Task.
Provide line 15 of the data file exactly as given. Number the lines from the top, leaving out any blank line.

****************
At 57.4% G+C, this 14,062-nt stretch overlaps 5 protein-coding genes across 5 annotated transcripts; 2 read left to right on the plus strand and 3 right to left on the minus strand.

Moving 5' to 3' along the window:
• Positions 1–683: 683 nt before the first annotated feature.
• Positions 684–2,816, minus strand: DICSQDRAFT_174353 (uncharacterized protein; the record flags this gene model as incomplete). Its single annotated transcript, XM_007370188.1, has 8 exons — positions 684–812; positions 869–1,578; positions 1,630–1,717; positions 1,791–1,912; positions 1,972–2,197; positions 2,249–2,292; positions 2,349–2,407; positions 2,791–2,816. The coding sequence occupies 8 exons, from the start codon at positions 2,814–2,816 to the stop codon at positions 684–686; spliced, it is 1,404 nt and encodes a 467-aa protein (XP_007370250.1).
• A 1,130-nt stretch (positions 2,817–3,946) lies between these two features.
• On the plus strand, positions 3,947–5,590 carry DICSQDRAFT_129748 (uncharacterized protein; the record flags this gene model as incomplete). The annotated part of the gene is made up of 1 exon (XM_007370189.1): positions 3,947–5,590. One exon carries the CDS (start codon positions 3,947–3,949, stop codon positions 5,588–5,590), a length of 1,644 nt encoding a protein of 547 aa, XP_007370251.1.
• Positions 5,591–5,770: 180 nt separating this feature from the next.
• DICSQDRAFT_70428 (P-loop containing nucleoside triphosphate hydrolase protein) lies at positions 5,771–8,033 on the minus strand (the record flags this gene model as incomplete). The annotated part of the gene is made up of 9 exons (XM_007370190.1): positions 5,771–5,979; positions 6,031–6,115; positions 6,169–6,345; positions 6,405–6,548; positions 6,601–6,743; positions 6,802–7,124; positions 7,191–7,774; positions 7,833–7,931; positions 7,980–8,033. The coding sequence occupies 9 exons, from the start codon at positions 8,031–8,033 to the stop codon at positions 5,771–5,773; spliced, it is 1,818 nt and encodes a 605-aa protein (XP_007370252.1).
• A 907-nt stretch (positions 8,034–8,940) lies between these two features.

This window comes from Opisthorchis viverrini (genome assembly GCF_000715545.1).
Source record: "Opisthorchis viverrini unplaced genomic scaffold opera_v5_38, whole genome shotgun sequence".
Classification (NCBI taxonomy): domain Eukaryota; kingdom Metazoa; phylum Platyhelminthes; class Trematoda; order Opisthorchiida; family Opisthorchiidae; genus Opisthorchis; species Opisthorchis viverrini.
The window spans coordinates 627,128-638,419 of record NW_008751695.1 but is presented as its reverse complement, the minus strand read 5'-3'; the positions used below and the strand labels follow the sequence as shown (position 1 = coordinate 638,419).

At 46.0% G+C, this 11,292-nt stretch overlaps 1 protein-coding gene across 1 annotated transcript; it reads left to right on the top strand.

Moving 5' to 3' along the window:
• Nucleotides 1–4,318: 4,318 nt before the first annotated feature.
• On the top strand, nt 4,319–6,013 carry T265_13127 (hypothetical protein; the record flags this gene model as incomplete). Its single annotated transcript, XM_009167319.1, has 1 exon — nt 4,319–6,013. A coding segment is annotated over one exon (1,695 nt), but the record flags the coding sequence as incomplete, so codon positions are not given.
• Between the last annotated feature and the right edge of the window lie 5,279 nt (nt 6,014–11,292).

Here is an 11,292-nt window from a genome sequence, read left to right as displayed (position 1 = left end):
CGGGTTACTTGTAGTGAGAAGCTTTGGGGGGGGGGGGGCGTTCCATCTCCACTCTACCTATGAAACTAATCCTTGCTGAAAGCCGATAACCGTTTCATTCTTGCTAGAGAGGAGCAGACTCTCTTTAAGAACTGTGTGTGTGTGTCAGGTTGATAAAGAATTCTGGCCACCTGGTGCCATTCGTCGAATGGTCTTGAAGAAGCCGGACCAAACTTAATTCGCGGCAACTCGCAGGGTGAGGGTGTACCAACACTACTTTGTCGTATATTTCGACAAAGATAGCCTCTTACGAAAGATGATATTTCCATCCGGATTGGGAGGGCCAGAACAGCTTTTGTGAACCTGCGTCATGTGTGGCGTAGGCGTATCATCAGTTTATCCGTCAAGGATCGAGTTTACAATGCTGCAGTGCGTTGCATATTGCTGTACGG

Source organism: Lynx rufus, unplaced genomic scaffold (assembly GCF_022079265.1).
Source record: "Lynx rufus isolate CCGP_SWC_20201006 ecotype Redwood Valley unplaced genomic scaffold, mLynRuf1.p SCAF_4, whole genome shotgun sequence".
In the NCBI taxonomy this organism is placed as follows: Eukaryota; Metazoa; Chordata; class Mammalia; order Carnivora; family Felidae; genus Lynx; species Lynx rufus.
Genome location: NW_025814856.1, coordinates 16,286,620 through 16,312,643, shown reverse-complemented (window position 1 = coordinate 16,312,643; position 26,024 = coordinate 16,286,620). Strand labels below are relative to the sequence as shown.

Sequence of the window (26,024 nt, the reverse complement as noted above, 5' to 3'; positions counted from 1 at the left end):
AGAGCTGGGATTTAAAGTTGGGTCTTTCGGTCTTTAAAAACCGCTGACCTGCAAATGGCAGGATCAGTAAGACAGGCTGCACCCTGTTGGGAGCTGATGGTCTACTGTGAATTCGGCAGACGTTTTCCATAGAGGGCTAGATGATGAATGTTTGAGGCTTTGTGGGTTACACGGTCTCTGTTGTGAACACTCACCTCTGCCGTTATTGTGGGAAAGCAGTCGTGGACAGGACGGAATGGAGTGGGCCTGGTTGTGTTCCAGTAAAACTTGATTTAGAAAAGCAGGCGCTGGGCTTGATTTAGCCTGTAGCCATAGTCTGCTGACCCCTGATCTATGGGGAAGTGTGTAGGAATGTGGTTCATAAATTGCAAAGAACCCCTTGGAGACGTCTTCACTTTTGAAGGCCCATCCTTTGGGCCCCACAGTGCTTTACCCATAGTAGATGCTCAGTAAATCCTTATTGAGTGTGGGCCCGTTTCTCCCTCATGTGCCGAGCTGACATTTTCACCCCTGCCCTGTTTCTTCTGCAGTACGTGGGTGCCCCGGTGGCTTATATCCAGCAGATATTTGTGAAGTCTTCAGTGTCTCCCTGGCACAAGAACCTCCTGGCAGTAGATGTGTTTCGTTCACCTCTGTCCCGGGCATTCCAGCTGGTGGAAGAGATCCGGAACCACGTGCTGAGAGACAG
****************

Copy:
Moving 5' to 3' along the window: